Leach (2019 Congress)

Katherine Leach
(Department of Celtic Languages and Literatures, Harvard University)

“Horn of Stag and Skin of Snake:
Animal Ingredients in Late Medieval Welsh Medical and Charm Texts”

Abstract of Paper
To be presented at the 54th International Congress on Medieval Studies
(Kalamazoo, 2019)

Session on
“Animals in Celtic Magical Texts”

Co-sponsored by the Research Group on Manuscript Evidence
and the Societas Magica
Organized by Phillip A. Bernhardt–House
2019 Congress Program

[Published on 15 March 2019]


The earliest Welsh texts featuring medicine and charms date from the end of the thirteenth century and beginning of the fourteenth.  As the fourteenth century progressed, Welsh medical recipes and charm texts exploded in popularity, and were included in manuscripts of medicine, religion, and poetry.  Although many of the recipes and charms were similar to traditions in medieval England and Europe, a few seem, so far, to be fairly unique.  My paper will explore several recipes, in Welsh and found in Welsh manuscripts, that include significant animal ingredients necessary for a certain efficacy.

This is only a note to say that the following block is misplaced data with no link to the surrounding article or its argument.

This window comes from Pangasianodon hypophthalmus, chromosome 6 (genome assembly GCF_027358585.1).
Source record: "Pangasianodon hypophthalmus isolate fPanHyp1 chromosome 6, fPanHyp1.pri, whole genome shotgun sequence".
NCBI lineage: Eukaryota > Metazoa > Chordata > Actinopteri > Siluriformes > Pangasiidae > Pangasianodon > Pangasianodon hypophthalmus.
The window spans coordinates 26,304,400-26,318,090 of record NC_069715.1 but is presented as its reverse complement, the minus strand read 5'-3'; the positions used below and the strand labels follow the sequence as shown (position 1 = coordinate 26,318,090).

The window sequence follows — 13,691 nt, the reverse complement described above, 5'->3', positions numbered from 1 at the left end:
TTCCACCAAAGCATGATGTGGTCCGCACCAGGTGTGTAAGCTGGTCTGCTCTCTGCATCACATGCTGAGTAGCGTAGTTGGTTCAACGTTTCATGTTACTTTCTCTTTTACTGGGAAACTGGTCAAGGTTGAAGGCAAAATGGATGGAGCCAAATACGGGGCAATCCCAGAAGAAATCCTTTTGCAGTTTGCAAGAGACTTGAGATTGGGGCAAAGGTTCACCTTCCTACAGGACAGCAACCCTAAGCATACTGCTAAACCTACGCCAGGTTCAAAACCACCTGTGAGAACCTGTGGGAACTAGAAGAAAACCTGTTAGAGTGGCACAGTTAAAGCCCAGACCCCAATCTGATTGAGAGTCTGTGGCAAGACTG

Several texts use the ashes of snakes, toads, and stag horns in recipes for healing from snakebites, general wounds, fever, and various other ailments.  In one text, the ash of a snake is used in several different ways to affect various outcomes such as overthrowing your enemy, winning a debate, and even functioning as a truth serum.  This treatise, however, is not original to the Welsh language or tradition, but rather it constitutes a translation of the widely-circulated Experimenta duodecim (circa 1300) by Johannes Paulinus.  Nevertheless, the various Welsh translations allow for useful insights into textual adaptation as well as into common medical and magical practices in later medieval Wales.  Examining the various recipes throughout the Welsh tradition which rely heavily on animal ingredients to produce a desired outcome, I will explore how practitioners of medicine conceived of and relied on the animal world in practicing their craft.  I will also explore the intersection of magic, science, and religion in these texts.